If possible, the Mountain Goats' We Shall All Be Healed is an even bigger, lusher-sounding work than Tallahassee, the group's 4AD debut and the debut of their more polished production style. Whether or not this approach is somehow less authentic or more invasive than the ultra lo-fi sound of John Darnielle and company's earlier albums is up for debate, but, as with Tallahassee, it's a choice that works well for this particular set of songs. In fact, the lush strings and pianos that grace the album only make Darnielle's relentlessly strummed guitars and unadorned vocals sound even more strikingly plain. On Tallahassee, the Mountain Goats used their newfound polish to emphasize the album's decaying Southern gothic romance; We Shall All Be Healed sounds bright and crisp, burning with righteous anger that is fueled by Darnielle's sardonic humor. Beginning with "Slow West Vultures"' rapid-fire acoustic guitars and snippets of forced laughter and shattering glass, the album makes full use of its widescreen production; "Linda Blair Was Born Innocent" is searching and sad, using touches of Americana without sounding hidebound to that sound. As with all of his Mountain Goats work, We Shall All Be Healed has a passion lacking in a lot of music that is much louder. Darnielle's high, insistent voice, punctuated by his relentless strumming, is particularly intense on the talky, funny "Palmcorder Yajna." The oddly rousing "The Young Thousands" manages to be atmospheric and direct at the same time, and on "Home Again Garden Grove" Darnielle sounds like a veteran returning home. The album's softer songs retain that intensity: "All Up the Seething Coast" is quiet and mostly spoken word, but it recalls the calm before the storm more than the coffeehouse. "Cotton" is a sad and lovely song "for the people who tell their families they're sorry for things that they can't and won't be sorry for," and the cryptically lovely "Your Belgian Things" allows the listener to piece together a tumultuous story from Darnielle's recollections: "I can see you in my sleep/Playing the points for all you're worth/Walking gingerly across/The bruised earth." As musically and lyrically accomplished as We Shall All Be Healed is, it's not quite as gripping or rich as the best of the Mountain Goats' earlier work or Tallahassee, but that's relative; on its own terms, the album is still profoundly smart and profoundly emotional.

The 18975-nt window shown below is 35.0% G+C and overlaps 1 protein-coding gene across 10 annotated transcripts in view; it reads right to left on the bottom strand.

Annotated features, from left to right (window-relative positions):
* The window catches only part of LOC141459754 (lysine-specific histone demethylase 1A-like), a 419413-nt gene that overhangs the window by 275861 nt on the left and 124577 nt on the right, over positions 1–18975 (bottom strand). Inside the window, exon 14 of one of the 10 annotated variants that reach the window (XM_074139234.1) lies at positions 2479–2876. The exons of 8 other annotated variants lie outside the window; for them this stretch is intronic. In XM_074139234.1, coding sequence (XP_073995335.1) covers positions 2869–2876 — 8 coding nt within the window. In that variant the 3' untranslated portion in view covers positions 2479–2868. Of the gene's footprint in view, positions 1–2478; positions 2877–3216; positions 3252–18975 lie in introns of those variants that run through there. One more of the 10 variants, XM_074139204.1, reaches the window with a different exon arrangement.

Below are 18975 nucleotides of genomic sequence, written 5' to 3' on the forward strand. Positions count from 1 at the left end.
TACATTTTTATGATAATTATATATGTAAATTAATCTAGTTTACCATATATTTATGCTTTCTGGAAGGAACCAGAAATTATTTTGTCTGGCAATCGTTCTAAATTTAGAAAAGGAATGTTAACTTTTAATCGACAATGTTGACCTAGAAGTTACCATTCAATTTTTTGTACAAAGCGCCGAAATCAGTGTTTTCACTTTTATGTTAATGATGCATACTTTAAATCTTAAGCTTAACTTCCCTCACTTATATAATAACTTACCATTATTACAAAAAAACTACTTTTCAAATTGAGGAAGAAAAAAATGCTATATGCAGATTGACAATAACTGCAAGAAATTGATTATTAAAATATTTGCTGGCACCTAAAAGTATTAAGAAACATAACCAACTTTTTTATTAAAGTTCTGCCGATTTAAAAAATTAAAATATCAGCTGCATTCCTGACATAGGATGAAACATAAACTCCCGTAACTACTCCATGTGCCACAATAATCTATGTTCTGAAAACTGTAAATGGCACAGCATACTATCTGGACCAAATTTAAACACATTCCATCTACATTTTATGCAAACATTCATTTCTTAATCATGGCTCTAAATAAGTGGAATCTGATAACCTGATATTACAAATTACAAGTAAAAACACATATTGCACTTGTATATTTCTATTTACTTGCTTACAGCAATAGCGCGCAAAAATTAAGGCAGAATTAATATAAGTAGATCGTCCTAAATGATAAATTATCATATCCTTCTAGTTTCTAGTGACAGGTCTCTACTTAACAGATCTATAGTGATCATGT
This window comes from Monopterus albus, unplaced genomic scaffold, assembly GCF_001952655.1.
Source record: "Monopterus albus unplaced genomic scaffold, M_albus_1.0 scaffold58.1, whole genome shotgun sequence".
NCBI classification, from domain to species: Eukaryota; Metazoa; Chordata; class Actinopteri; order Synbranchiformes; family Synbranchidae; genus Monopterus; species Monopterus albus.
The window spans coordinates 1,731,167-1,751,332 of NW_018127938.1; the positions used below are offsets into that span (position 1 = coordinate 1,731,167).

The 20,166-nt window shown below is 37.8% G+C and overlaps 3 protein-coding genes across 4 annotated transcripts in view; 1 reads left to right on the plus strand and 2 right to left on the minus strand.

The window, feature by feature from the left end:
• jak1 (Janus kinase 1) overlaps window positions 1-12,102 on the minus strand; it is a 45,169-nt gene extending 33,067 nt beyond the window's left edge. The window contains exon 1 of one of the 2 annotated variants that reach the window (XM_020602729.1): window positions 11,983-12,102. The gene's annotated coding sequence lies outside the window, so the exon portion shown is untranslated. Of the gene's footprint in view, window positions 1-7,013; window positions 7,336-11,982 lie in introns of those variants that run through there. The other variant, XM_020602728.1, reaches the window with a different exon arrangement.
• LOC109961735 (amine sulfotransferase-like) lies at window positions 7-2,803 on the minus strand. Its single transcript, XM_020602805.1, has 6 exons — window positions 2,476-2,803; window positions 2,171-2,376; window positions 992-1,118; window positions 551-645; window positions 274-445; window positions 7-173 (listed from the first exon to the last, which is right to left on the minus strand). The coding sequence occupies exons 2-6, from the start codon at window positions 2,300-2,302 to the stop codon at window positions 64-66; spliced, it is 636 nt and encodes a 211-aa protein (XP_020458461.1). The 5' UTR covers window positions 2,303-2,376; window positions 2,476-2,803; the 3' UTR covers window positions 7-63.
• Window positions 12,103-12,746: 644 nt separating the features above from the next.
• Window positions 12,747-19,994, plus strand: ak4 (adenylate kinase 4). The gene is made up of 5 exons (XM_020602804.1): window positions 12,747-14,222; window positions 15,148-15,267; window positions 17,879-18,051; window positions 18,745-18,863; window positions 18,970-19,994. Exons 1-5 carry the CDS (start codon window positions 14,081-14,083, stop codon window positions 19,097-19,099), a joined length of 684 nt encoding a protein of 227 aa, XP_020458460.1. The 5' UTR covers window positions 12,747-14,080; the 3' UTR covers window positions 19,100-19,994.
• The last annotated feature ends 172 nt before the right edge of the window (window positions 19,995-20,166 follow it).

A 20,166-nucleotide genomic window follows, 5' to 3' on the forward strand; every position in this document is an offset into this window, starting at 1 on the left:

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AllMusic Review by Heather Phares